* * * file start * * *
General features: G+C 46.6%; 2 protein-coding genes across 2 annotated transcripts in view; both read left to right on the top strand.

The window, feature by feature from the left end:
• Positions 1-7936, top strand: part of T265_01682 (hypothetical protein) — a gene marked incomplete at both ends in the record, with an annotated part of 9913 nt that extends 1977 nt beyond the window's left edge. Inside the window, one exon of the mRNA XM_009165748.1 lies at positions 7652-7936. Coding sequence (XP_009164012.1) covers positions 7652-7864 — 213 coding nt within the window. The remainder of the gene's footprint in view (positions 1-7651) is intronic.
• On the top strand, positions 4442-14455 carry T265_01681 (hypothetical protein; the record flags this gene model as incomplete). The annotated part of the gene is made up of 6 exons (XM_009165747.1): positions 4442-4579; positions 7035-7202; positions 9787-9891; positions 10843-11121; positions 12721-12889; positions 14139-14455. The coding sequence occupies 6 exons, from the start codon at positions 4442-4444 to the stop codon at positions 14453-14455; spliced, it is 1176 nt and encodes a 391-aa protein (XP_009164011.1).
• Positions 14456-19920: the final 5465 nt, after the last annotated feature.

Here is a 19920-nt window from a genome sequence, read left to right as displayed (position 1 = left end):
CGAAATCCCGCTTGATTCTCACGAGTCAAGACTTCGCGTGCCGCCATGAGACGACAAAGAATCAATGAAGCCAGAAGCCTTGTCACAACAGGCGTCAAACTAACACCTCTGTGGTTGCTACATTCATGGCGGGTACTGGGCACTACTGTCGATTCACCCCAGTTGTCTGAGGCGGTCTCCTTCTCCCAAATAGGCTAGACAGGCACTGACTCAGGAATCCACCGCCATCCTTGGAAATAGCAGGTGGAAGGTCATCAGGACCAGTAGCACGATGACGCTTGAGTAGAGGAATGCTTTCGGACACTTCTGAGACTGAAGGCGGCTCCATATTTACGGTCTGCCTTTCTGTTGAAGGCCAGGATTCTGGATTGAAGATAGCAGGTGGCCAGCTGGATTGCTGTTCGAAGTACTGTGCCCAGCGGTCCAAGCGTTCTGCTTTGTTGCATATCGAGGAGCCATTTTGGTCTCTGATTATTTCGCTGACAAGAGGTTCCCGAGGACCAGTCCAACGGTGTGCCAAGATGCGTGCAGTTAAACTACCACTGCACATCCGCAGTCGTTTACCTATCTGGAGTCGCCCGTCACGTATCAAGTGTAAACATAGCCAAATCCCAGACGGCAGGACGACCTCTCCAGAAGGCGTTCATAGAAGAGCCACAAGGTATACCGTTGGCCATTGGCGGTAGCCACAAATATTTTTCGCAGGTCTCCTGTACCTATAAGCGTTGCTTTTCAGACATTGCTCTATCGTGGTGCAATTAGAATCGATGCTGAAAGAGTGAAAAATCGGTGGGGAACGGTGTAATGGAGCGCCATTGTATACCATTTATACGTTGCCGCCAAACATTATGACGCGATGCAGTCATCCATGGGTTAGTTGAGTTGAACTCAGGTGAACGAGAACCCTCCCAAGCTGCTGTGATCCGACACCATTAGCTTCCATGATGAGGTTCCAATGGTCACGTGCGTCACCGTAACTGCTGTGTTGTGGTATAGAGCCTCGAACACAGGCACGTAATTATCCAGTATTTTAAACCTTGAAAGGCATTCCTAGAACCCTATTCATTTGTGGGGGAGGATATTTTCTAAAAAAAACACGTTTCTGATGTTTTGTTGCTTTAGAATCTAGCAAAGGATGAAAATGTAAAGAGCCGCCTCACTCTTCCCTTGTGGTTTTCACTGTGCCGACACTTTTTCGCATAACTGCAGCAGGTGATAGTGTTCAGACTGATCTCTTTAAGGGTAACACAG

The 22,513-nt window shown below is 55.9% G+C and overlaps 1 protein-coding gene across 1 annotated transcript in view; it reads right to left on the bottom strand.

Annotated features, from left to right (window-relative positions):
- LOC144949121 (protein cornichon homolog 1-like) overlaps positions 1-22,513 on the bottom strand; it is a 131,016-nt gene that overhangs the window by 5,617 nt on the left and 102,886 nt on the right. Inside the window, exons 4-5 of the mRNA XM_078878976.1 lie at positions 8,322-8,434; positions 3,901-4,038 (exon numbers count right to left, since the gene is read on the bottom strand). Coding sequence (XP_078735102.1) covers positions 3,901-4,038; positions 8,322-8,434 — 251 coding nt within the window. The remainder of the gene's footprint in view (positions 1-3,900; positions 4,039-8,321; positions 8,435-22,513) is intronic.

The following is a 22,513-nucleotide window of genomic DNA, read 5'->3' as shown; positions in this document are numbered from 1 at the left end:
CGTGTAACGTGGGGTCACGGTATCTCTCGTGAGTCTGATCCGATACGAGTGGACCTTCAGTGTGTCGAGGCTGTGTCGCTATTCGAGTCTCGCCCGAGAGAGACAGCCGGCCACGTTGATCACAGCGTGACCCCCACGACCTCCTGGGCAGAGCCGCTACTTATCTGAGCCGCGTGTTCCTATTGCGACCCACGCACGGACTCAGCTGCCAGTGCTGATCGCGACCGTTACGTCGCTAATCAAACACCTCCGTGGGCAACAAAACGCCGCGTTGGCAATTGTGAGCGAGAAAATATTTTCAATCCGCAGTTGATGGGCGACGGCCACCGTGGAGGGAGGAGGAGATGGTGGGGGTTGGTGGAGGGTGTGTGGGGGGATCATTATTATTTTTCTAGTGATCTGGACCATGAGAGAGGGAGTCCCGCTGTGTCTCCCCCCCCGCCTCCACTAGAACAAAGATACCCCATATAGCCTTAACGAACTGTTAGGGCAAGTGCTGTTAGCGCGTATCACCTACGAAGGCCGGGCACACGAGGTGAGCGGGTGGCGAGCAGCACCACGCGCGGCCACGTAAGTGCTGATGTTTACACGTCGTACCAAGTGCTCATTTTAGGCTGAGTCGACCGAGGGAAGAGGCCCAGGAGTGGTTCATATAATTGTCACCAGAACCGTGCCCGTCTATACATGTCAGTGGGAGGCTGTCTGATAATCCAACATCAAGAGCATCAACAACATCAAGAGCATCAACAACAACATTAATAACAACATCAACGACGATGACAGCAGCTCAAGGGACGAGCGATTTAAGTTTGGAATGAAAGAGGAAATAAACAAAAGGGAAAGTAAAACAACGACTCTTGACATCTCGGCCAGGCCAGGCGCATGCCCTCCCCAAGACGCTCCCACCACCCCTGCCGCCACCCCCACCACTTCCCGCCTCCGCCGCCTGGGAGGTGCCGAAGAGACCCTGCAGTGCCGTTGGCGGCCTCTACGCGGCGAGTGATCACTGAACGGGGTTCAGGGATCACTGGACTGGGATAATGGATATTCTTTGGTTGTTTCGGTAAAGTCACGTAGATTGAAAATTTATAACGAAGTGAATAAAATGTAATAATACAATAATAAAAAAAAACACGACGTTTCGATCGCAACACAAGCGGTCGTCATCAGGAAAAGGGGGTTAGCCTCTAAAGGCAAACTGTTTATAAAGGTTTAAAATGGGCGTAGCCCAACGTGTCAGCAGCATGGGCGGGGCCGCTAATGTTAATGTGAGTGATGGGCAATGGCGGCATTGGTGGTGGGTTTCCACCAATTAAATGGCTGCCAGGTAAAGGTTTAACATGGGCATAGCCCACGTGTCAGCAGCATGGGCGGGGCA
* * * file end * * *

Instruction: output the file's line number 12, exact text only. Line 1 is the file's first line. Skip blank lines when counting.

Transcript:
CGTGTAACGTGGGGTCACGGTATCTCTCGTGAGTCTGATCCGATACGAGTGGACCTTCAGTGTGTCGAGGCTGTGTCGCTATTCGAGTCTCGCCCGAGAGAGACAGCCGGCCACGTTGATCACAGCGTGACCCCCACGACCTCCTGGGCAGAGCCGCTACTTATCTGAGCCGCGTGTTCCTATTGCGACCCACGCACGGACTCAGCTGCCAGTGCTGATCGCGACCGTTACGTCGCTAATCAAACACCTCCGTGGGCAACAAAACGCCGCGTTGGCAATTGTGAGCGAGAAAATATTTTCAATCCGCAGTTGATGGGCGACGGCCACCGTGGAGGGAGGAGGAGATGGTGGGGGTTGGTGGAGGGTGTGTGGGGGGATCATTATTATTTTTCTAGTGATCTGGACCATGAGAGAGGGAGTCCCGCTGTGTCTCCCCCCCCGCCTCCACTAGAACAAAGATACCCCATATAGCCTTAACGAACTGTTAGGGCAAGTGCTGTTAGCGCGTATCACCTACGAAGGCCGGGCACACGAGGTGAGCGGGTGGCGAGCAGCACCACGCGCGGCCACGTAAGTGCTGATGTTTACACGTCGTACCAAGTGCTCATTTTAGGCTGAGTCGACCGAGGGAAGAGGCCCAGGAGTGGTTCATATAATTGTCACCAGAACCGTGCCCGTCTATACATGTCAGTGGGAGGCTGTCTGATAATCCAACATCAAGAGCATCAACAACATCAAGAGCATCAACAACAACATTAATAACAACATCAACGACGATGACAGCAGCTCAAGGGACGAGCGATTTAAGTTTGGAATGAAAGAGGAAATAAACAAAAGGGAAAGTAAAACAACGACTCTTGACATCTCGGCCAGGCCAGGCGCATGCCCTCCCCAAGACGCTCCCACCACCCCTGCCGCCACCCCCACCACTTCCCGCCTCCGCCGCCTGGGAGGTGCCGAAGAGACCCTGCAGTGCCGTTGGCGGCCTCTACGCGGCGAGTGATCACTGAACGGGGTTCAGGGATCACTGGACTGGGATAATGGATATTCTTTGGTTGTTTCGGTAAAGTCACGTAGATTGAAAATTTATAACGAAGTGAATAAAATGTAATAATACAATAATAAAAAAAAACACGACGTTTCGATCGCAACACAAGCGGTCGTCATCAGGAAAAGGGGGTTAGCCTCTAAAGGCAAACTGTTTATAAAGGTTTAAAATGGGCGTAGCCCAACGTGTCAGCAGCATGGGCGGGGCCGCTAATGTTAATGTGAGTGATGGGCAATGGCGGCATTGGTGGTGGGTTTCCACCAATTAAATGGCTGCCAGGTAAAGGTTTAACATGGGCATAGCCCACGTGTCAGCAGCATGGGCGGGGCA